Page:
¹²What To Buy Instead Of Bond Funds
Less-Risky Alternatives For A High-Risk Market
By Robert Powell, Marketwatch | 6 September 2010
BOSTON (MarketWatch)— Don't lose money. That's frequently the main investment objective of the wealthy. Well, today, ordinary investors— given the current state of the stock and housing market— have much the same idea.
The problem is that they are pouring their money into the perceived safety of bond funds, thinking this will help them avoid losing money. Unfortunately, that's the not case. Bond funds don't offer any principal protection. Any increase in interest rates will send the value of bond funds— not to mention the mood of many investors— downward.
Investor Peter Schiff invests as if the U.S. economy will collapse, which involves moving money offshore, a move he calls the most patriotic way for an American to invest. [[But which carries its own decided risk, as most recently illustrated during the 2008 crash…: normxxx]]Dow Jones Newswires' Meena Thiruvengadam reports on a man who has become a financial fortune teller for Tea Party activists and who predicts an evisceration of the American dream. "I do worry when investment-class money flows move in one direction, such as they are with bonds," said Dave Caruso, the chairman and CEO of Coastal Capital Group. "The problem we have today is the incredible volatility and historically low interest rates have not only scared investors, but left them with no place else to turn for short-term, income-generating vehicles."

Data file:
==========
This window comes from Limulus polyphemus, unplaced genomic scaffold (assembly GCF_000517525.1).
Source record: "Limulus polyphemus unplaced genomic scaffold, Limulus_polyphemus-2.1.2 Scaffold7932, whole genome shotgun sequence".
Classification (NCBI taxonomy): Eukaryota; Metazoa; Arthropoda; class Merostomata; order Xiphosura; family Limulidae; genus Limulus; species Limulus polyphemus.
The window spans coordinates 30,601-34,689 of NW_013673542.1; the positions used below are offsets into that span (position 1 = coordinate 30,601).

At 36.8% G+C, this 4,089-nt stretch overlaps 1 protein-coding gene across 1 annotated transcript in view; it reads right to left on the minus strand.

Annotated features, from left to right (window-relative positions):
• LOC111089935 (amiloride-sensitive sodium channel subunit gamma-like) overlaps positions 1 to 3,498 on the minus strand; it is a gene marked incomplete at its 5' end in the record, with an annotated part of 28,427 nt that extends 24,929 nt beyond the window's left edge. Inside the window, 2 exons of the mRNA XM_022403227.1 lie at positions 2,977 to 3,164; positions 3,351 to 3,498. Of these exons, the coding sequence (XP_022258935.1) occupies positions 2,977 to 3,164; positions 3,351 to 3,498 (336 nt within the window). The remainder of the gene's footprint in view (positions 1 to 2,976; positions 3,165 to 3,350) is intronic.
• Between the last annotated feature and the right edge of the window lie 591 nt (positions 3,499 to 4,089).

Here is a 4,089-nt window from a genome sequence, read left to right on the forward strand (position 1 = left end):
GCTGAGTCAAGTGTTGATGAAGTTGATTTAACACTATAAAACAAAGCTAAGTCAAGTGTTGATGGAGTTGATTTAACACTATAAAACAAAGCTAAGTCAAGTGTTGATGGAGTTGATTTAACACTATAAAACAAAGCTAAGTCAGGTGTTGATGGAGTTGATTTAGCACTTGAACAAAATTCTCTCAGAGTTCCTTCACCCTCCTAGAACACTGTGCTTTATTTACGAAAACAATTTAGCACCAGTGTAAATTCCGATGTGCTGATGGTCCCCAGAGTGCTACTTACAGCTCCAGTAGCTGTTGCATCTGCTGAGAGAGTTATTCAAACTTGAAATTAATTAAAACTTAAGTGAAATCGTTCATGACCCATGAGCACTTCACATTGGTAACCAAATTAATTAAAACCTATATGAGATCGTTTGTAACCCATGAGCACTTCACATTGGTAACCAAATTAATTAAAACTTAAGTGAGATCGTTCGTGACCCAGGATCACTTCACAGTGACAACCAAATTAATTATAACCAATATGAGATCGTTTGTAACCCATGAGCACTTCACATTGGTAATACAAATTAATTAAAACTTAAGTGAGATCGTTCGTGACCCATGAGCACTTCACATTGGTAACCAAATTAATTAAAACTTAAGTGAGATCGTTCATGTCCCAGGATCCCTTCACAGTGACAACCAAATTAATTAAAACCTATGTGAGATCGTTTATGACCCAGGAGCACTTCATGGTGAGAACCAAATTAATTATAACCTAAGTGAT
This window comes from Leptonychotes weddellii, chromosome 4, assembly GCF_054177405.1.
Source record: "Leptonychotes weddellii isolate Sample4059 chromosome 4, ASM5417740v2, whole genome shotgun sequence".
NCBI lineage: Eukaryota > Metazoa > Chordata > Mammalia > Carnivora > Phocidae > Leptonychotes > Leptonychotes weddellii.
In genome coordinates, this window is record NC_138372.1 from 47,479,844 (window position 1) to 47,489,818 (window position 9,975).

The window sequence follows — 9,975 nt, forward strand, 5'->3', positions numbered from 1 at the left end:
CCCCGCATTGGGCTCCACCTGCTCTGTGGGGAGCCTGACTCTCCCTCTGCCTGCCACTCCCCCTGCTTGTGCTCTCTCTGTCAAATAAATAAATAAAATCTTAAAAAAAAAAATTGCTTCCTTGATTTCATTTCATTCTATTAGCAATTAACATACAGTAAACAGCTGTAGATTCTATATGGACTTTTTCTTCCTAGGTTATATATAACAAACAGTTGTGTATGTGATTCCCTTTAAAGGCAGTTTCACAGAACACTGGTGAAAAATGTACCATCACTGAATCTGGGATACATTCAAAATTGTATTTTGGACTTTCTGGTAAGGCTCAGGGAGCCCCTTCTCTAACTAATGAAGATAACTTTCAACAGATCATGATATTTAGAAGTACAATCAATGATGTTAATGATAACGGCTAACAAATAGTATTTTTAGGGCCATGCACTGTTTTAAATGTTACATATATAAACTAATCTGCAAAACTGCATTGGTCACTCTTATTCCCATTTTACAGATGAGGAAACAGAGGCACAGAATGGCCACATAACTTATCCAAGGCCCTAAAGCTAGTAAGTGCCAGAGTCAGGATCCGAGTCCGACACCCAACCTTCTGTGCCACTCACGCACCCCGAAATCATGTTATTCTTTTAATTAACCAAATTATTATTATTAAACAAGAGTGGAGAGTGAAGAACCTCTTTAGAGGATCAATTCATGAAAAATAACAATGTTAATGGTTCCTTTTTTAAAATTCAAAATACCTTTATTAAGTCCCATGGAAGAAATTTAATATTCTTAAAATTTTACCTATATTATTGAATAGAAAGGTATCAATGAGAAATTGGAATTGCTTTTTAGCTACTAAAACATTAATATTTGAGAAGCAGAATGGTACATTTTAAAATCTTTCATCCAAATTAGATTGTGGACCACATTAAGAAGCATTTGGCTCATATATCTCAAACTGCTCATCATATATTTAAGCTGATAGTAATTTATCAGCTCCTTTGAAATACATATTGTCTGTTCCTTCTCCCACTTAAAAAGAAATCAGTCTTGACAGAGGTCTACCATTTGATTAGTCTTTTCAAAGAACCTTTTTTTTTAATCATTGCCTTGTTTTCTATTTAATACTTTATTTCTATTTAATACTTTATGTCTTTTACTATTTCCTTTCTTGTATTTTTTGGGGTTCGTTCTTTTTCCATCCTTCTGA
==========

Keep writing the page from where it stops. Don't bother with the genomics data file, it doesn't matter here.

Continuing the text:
Others agree. "Today's markets provide investors few good choices for 'risk-free' investments, especially if we consider longer-term principal protection after inflation," said Chris Brightman, a strategist with Research Affiliates. Indeed, the old standbys— Treasurys, certificates of deposit, insured annuities, savings bonds, and money market funds— aren't of much use nowadays. But that's not to say that there aren't any alternatives. Here's what experts say:
The Laundry List
Caruso suggests alternatives that are mostly traditional. These include: Treasury Inflation Protected Securities (TIPS) with stated maturities; floating-rate funds that are collateralized, but move up and down in price with the current interest-rate environment; long/short (market neutral?) mutual funds or hedged mutual funds that are designed[!?!] to give 'stock-like' returns but with 'bond-like' risk; high quality real estate investment trusts, but only if you do your homework, income-oriented real estate partnerships, though liquidity is extremely low, and MLPs. Read about the risks of floating-rate bond funds.
Caruso is also fond of high-quality dividend paying stocks [[as am I, including selected preferreds (especially those that are convertible at some point): normxxx]]. It's possible to build a portfolio of large companies with good ratings and brand-name recognition that has a dividend yield of 3.8%, he said. [[Or, even better.: normxxx]] Caruso is also fond of master limited partnerships (MLPs), which tend to have high dividend yields and are usually associated with the energy sector. Just beware, he says of yields that are too high, since "many times they give back return of principal intermittently."